Friday, June 06, 2003
AP: NY AG says Dean can't win http://www.newsday.com/news/local/wire/ny-bc-ny--spitzer-dean0605jun05,0,4526745.story?coll=ny-ap-regional-wire
Former Vermont Gov. Howard Dean cannot win the presidential election because he opposed the war in Iraq, New York Attorney General Eliot Spitzer said Thursday.
"The American people will not elect somebody who opposed a war that they supported," Spitzer told the Press-Republican of Plattsburgh. Spitzer also said Dean won't win the Democratic nomination.:
UPDATE: Dean camp says Spitzer's analysis is off base
"It's becoming clearer every day that the conventional wisdom of going to war with Iraq may have been wrong," said Ethan Geto, Dean's New York campaign director. "We are facing a possibly more unstable situation in Iraq and throughout the Middle East, al Qaida is again on the warpath and American soldiers are being killed almost every day in Iraq."
"Howard Dean is not an isolationist and he is not a pacifist," Geto said. "Governor Dean believes that the United States should in many instances exercises its military power around the globe to protect global stability and most importantly U.S. national security interests."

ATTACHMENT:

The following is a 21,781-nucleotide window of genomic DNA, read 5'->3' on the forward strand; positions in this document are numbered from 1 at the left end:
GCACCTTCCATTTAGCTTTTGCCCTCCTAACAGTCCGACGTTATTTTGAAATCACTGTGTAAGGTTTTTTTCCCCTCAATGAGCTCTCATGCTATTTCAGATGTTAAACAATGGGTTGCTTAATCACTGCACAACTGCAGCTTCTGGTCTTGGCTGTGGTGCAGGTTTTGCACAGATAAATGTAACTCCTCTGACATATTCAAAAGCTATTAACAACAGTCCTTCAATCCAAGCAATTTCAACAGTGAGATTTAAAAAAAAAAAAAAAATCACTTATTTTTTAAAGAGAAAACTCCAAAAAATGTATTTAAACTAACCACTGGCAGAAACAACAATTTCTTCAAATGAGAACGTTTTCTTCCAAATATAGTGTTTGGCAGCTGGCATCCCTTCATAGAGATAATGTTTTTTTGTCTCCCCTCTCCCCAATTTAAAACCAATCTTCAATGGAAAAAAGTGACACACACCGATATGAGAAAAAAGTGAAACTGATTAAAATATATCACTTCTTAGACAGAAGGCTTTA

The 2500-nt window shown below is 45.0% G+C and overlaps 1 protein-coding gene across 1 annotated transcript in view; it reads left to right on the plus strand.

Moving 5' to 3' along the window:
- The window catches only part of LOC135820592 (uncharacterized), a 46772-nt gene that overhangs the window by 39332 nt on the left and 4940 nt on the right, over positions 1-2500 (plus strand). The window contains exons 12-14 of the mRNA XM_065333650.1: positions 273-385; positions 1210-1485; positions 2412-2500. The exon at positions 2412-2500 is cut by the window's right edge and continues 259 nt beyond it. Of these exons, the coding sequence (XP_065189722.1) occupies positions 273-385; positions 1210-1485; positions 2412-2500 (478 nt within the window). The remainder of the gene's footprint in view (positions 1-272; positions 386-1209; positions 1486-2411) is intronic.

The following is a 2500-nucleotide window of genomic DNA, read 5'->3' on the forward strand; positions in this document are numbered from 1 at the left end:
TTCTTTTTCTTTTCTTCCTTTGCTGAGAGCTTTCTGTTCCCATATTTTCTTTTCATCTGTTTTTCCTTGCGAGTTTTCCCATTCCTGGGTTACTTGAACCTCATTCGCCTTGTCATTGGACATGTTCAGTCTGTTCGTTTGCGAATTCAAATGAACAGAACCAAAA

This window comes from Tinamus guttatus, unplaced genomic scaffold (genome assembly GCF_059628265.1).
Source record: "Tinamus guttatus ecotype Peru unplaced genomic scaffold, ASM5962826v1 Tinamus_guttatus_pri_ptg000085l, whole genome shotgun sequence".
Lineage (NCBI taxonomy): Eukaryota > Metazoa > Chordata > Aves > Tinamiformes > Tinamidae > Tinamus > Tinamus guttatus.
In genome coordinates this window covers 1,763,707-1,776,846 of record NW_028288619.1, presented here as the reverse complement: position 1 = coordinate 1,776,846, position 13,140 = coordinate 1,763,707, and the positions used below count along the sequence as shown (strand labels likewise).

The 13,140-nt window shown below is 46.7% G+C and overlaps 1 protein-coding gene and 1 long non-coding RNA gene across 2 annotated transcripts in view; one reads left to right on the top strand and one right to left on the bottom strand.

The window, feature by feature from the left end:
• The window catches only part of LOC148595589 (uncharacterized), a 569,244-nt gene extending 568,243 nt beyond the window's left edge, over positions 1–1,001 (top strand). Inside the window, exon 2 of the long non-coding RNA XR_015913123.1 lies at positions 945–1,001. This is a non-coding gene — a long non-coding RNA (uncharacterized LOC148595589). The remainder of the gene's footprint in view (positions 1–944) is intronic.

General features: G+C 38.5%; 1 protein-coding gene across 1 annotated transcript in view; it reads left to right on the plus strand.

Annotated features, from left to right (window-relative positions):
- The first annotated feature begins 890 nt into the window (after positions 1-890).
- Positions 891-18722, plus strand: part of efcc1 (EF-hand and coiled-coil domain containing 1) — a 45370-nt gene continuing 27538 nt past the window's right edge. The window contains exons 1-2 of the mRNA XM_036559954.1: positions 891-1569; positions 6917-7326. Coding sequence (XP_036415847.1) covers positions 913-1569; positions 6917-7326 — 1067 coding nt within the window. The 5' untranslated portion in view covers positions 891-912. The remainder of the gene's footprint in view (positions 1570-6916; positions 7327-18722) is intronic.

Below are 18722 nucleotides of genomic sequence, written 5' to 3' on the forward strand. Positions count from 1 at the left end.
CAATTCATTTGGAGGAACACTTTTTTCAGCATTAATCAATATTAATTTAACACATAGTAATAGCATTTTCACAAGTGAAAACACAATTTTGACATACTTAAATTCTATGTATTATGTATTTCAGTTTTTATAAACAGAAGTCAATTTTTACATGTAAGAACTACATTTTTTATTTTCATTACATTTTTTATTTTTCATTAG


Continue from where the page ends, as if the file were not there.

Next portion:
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Obama 2008 - I want my country back
Nation-Building was founded by Aziz Poonawalla in August 2002 under the name Dean Nation. Dean Nation was the very first weblog devoted to a presidential candidate, Howard Dean, and became the vanguard of the Dean netroot phenomenon, raising over $40,000 for the Dean campaign, pioneering the use of Meetup, and enjoying the attention of the campaign itself, with Joe Trippi a regular reader (and sometime commentor). Howard Dean himself even left a comment once. Dean Nation was a group weblog effort and counts among its alumni many of the progressive blogsphere's leading talent including Jerome Armstrong, Matthew Yglesias, and Ezra Klein. After the election in 2004, the blog refocused onto the theme of "purple politics", formally changing its name to Nation-Building in June 2006. The primary focus of the blog is on articulating purple-state policy at home and pragmatic liberal interventionism abroad.